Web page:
Return to Hindu fold or face social boycott: villagers

  • Ishtiyaq Sibtian Joo, Hindustan Times, Bhagana (Hisar)
  • Updated: Aug 10, 2015 08:47 IST

The residents of Bhagana village on Sunday directed Dalits, who converted to Islam on Saturday at Jantar Mantar, to revert back to Hinduism or face social boycott in the village.

The decision was taken at a panchayat meeting called by the Vishva Hindu Parishad (VHP) and Bajrang Dal. The meeting was attended around 40 Jats, 15 Dalits, 7 Brahmins and a few Muslims too. However, at the meeting, leaders from VHP and Bajrang Dal were in full control.

"It is not the matter of caste, it is the matter of Hindu religion. Therefore, we should tell them that if they want to live in village they have to return to their original religion - Hinduism," district president of the Bhajrang Dal, Kapil Vasant, said while addressing the panchayat.

Seconding Vasant's views, the panchayat members issued a diktat that the village people who converted to Islam needed to return to Hinduism or face social boycott.

"It was mutually decided that we will try to persuade them return to Hinduism. If they don't agree, the entire village will boycott them," former Dalit sarpanch Kitab Singh said.

However, the current sarpanch Rakesh Panghal was missing from the scene.

"We have talked to the families of some of the converts, who assured us that they will get them back in Hinduism," Vasant told HT.
Later, even the leaders of Akhil Bharatiya Hindu Mahasabha also made their entry into the village and interacted with the villagers on the matter.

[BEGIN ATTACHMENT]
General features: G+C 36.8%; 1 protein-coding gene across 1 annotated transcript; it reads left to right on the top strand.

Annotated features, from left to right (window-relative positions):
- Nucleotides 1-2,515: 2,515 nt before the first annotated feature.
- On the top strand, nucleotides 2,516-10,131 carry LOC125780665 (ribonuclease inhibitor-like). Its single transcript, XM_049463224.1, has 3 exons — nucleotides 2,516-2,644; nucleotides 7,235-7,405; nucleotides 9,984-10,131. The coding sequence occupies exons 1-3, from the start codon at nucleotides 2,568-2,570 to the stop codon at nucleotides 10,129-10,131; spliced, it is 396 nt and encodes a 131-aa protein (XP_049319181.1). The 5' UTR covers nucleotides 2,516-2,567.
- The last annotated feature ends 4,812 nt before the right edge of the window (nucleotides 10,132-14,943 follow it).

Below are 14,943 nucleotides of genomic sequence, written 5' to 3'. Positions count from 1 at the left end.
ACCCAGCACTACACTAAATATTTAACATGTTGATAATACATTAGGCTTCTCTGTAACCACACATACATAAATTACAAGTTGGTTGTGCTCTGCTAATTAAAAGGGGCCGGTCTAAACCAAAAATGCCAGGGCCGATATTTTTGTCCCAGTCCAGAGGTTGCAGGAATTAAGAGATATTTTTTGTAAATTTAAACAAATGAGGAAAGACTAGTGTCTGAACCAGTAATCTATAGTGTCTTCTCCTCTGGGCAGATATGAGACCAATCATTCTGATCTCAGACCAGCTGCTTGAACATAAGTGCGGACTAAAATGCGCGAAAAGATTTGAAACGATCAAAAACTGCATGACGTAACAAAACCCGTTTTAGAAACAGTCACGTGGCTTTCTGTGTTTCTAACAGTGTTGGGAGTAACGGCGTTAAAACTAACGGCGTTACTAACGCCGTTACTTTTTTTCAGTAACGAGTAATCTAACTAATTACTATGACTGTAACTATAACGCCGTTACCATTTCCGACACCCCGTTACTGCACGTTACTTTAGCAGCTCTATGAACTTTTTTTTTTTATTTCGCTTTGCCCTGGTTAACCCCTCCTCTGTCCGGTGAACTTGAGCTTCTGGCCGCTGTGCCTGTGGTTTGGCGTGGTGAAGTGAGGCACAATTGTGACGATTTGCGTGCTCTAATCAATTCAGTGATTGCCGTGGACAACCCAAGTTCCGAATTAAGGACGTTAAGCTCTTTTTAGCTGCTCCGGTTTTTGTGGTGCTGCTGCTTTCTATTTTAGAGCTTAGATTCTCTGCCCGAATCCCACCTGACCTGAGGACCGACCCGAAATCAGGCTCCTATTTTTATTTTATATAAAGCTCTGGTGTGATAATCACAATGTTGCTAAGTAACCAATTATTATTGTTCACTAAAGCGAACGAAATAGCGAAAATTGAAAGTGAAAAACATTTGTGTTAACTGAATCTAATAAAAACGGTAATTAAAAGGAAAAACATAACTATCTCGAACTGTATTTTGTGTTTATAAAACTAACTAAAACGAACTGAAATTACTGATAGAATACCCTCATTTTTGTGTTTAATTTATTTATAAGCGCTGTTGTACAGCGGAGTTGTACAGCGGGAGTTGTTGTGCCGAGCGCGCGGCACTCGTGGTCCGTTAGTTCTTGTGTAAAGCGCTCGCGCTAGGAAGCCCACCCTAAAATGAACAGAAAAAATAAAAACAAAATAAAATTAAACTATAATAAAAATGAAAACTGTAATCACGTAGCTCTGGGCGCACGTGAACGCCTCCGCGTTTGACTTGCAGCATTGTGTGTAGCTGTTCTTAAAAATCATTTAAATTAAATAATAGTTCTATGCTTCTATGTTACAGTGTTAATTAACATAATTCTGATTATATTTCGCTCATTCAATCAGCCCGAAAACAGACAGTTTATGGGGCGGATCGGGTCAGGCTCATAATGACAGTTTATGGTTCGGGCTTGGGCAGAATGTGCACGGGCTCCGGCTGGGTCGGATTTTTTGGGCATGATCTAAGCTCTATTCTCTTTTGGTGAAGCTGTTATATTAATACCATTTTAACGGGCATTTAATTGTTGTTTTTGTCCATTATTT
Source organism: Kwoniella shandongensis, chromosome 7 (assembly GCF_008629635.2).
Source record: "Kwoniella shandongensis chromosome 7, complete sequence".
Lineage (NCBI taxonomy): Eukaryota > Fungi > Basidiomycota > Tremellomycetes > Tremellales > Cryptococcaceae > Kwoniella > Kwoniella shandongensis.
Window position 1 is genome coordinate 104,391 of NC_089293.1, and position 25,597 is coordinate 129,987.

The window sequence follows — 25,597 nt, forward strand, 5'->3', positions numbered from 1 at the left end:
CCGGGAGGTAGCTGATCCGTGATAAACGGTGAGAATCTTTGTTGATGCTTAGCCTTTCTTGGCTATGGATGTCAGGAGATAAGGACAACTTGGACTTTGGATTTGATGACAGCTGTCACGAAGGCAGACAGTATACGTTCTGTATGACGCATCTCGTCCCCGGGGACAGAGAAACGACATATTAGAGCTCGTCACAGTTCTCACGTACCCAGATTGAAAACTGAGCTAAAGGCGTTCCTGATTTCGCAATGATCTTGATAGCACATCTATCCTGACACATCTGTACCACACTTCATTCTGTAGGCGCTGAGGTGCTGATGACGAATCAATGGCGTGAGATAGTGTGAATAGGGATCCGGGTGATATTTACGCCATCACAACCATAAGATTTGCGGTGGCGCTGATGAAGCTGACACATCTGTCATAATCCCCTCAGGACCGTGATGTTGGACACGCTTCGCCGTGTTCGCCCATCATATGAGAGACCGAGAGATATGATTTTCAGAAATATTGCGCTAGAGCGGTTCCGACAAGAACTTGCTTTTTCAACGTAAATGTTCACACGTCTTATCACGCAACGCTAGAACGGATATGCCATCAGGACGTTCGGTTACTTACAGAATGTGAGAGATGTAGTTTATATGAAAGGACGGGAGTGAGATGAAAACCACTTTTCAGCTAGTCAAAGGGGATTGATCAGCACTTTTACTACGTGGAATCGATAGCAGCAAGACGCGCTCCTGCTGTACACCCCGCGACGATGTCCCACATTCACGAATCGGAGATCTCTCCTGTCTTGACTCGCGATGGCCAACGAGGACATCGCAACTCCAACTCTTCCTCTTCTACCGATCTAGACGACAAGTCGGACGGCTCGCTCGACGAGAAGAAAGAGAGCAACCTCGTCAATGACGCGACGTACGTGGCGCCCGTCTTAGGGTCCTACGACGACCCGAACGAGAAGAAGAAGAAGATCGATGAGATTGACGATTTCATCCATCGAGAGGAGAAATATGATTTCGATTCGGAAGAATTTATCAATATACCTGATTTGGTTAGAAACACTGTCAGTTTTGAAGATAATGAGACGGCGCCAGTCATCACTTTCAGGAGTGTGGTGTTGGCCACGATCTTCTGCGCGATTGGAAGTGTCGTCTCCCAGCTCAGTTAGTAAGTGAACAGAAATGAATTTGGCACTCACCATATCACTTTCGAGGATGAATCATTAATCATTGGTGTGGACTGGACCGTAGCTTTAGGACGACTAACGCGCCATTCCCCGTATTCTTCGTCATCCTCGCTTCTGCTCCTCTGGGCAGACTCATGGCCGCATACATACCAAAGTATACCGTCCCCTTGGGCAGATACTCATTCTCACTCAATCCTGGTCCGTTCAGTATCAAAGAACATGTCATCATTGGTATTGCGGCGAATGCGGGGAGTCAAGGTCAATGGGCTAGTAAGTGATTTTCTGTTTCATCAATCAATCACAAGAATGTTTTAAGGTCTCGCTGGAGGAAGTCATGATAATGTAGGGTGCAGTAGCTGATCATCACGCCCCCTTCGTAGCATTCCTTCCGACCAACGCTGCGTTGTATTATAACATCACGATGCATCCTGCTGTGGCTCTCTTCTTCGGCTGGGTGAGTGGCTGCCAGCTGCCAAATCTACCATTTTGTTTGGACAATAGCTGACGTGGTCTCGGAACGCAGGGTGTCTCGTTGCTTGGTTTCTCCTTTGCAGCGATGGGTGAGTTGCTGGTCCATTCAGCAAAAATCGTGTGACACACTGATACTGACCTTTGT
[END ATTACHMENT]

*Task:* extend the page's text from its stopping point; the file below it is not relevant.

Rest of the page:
Mixed reactions from villagers

A Jat farmer Ishwar Lal said he didn't have any issue with Dalit converting to Islam.

"Why should it matter to me what they want to do with their lives. We are farmers and are busy with our work. Personally, I won't boycott anyone. If this is what panchayat has decided then let it be," he said.

Manohar Lal runs the lone grocery store at the controversial square of the village. He was of the view that Dalits were stretching the matter too far unnecessarily and what they were saying at the Jantar Mantar was far from reality.

"Jats are around for a long time and Dalits keep on provoking them," Lal said.

The Muslim community members who also attended the meeting, said they, too, didn't support the conversions.

"There is some problem with the Dalits too. They are playing politics over the issue. The youngsters are not listening to their elders. Ours is the third generation living here. We never had any problem," said Lateef, a driver by profession.

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